It has been less than two years since the Supreme Court’s controversial decision in Wal-Mart v. Dukes, 131 S.Ct. 2541 (2011). During this short period the Court’s opinion has been interpreted by numerous lower courts. It also, not surprisingly, has been the subject of a substantial amount of commentary in law reviews and numerous proposals for legislative reform to restore a promise of class action challenges to employment discrimination that the Dukes decision allegedly shattered. Drawing from this commentary, I would choose these two very different articles as useful guides for tracking the impact of Dukes on employment discrimination class action litigation. The articles, in my view, together make the case that at least in the absence of legislative or judicial qualification, the Dukes decision’s 5-4 split holding on the commonality requirement in FRCP 23(a)(2) may have less of an impact than the Court’s unanimous dicta on the limited remedies allowed for Rule 23(b)(2) classes and the unavailability of statistical modeling to facilitate the certification of Rule 23(b)(3) classes.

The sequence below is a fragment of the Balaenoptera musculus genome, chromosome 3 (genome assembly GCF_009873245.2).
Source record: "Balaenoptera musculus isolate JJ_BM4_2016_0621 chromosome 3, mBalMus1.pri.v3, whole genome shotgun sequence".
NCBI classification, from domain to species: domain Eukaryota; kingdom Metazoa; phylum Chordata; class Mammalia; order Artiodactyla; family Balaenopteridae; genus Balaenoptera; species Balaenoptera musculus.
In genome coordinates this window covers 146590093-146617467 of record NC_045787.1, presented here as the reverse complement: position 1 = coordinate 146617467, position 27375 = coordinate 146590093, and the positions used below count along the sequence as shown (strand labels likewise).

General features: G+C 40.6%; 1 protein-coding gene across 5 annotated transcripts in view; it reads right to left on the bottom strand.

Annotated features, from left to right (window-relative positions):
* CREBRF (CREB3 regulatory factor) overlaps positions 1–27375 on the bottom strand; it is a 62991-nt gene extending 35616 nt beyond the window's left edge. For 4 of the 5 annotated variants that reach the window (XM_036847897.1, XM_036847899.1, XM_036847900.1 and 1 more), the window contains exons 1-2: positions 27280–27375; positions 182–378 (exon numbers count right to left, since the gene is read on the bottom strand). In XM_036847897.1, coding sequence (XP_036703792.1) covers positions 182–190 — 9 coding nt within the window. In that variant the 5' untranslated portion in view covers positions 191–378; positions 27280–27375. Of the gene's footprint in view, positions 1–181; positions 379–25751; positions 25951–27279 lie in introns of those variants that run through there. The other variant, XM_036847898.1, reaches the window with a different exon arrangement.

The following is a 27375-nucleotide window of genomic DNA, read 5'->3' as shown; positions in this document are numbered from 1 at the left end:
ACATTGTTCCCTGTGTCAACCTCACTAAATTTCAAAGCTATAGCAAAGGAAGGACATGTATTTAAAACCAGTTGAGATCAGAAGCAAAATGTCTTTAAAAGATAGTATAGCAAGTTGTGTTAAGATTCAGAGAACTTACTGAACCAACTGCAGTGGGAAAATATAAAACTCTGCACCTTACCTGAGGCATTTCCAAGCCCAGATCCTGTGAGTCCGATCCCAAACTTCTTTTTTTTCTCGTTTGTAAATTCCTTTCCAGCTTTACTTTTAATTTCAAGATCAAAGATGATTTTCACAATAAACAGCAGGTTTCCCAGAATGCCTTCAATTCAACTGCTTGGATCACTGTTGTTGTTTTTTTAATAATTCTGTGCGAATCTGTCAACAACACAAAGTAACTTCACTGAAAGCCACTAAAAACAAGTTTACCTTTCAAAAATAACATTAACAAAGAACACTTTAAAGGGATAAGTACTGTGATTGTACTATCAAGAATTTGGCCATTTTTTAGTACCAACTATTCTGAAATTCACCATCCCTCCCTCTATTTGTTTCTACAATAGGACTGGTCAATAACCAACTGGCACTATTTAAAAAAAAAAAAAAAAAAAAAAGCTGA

The Uncertain Impact of Wal-Mart v. Dukes
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